Nestlé Looks Beyond McCann on 3 Brands

McCann Erickson finds itself on the defensive with another key client.

According to sources, Nestlé, a top five global client that supplies more than $60 million in worldwide revenue to McCann Worldgroup, is in the late stages of a search for new creative ideas on three brands: Nescafé, Nesquik and Nespresso.

McCann is lead agency on the brands and its defense represents the latest test for Nick Brien, worldwide CEO of the agency and the larger Worldgroup. Since April, when Brien succeeded John Dooner, the interpublic Group shop has lost U.S creative duties on Verizon Wireless and pan-European duties on General Motors’ Opel. In the case of Nestlé, though, the company seeks new campaigns; as such, McCann’s status as a global roster agency is not at risk, said sources.

Sources also said that Nestlé is considering ideas from several shops on each brand, including McCann, and fellow IPG agencies Lowe; The Martin Agency; Gotham; and Hill, Holliday, Connors, Cosmopulos. On Nescafé, however, the company is looking beyond IPG, with longtime roster shop Publicis—a unit of rival Publicis Groupe—pitching concepts, along with McCann and Gotham, said sources.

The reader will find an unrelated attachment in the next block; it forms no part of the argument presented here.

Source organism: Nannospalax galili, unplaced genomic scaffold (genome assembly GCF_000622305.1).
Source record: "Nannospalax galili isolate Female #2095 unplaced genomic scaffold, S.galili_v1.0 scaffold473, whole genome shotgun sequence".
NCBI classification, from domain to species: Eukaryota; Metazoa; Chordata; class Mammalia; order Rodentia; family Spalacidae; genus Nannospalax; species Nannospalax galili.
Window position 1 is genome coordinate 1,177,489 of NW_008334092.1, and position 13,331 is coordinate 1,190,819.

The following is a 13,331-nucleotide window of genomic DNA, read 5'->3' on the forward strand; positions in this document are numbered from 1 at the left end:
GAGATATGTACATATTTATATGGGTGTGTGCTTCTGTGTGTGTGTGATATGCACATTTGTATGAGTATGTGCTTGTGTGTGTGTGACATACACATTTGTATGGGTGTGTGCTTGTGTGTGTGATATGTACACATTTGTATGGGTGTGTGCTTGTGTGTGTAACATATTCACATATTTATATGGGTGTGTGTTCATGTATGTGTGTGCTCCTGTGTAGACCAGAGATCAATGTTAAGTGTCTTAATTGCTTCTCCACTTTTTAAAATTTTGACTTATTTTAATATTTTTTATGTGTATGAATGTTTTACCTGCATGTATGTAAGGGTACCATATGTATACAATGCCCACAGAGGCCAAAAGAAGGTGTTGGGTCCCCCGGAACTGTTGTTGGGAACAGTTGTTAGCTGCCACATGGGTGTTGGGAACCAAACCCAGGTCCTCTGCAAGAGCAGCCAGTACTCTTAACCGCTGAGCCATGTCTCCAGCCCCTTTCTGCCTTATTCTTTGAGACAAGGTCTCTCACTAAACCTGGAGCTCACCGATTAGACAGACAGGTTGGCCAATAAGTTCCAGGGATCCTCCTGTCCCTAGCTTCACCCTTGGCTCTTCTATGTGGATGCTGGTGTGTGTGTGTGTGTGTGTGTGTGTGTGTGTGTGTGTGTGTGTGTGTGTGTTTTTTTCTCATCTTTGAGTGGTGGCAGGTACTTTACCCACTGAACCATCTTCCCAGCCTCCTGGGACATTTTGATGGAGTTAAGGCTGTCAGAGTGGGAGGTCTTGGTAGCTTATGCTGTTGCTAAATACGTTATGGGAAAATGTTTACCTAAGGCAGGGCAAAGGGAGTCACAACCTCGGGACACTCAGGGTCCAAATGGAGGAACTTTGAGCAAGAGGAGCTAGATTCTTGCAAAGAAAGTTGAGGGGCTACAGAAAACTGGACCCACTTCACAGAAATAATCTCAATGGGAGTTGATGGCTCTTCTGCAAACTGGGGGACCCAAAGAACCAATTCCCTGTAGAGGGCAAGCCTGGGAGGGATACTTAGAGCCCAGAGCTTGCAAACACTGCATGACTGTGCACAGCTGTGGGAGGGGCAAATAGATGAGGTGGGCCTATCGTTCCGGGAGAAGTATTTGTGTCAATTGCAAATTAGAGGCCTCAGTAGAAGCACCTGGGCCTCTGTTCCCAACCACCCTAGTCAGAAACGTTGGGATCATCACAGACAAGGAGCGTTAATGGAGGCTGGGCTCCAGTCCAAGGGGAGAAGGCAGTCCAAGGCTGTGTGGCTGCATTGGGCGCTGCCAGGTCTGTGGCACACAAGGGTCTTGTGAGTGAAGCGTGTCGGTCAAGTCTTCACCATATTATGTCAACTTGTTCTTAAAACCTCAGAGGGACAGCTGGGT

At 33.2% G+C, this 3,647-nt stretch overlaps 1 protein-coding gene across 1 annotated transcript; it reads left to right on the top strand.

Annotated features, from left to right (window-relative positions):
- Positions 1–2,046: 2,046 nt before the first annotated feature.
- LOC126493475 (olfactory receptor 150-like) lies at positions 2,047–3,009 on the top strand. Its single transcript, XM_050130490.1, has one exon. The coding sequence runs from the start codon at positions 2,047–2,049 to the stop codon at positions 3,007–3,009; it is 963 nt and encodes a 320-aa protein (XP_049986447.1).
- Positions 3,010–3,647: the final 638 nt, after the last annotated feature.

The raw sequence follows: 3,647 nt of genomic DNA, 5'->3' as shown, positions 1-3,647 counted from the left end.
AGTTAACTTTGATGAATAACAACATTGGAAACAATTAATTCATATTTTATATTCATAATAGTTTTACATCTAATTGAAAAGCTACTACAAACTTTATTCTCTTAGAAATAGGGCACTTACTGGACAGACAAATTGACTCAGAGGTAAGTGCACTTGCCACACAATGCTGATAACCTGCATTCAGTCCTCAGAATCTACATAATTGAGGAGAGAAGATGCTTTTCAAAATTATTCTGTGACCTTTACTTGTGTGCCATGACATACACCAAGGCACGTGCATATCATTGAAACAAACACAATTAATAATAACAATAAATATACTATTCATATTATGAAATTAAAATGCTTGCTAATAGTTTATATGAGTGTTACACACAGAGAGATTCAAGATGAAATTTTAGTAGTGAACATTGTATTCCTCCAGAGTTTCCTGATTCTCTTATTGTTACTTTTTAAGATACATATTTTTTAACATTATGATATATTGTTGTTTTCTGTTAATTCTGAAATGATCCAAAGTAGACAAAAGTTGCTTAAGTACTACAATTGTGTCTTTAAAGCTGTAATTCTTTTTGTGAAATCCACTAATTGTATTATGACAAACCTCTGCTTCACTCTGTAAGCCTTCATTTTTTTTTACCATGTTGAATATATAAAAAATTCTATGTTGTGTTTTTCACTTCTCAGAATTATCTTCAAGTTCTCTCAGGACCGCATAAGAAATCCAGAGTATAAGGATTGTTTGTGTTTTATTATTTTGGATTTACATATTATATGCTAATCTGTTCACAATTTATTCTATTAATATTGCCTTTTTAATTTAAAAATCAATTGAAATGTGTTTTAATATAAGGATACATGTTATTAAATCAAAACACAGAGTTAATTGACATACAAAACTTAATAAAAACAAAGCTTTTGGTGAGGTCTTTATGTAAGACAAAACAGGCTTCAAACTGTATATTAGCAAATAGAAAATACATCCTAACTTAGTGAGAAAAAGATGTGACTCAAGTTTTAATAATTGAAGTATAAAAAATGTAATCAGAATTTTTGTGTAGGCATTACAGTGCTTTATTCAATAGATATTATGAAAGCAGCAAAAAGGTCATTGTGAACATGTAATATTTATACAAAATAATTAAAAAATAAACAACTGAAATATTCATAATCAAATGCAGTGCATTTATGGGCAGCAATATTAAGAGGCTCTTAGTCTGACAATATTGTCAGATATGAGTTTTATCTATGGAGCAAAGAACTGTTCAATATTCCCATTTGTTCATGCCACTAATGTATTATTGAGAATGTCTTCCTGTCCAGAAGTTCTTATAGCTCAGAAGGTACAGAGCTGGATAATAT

Sources identified the agencies involved on Nesquik as McCann, Gotham and Hill, Holliday; and those on Nespresso as McCann, Martin and Lowe. The agencies either declined to comment or could not be reached.

McCann referred questions to its parent, IPG, which said in a statement: “We do not comment on client business. However, we commonly bring a range of agency resources and ideas to bear on behalf of our most important global clients and we do so on a proactive basis.”

Nestlé, which is based in Vevey, Switzerland, did not return calls or e-mails. The search process is ongoing and is expected to stretch into January, sources said.

Global media spending on Nescafé, Nesquik and Nespresso could not be ascertained. In the U.S alone last year, Nestlé spent nearly $19 million, $12 million and less than $1 million, respectively, on Nescafé, Nesquik and Nespresso, according to Nielsen. Those figures don’t include online spending.

Nesquik and Nescafé are among Nestlé’s most recognizable brands. Nespresso—the company’s line of coffee machines and coffee—has grown in part through the development of a boutique by the same name. The boutique is part café, part retail store, and sells light foods and coffee by the cup as well as expresso machines. Nestle now has more than 200 such boutiques worldwide, including 10 in the U.S., according to Nespresso.com.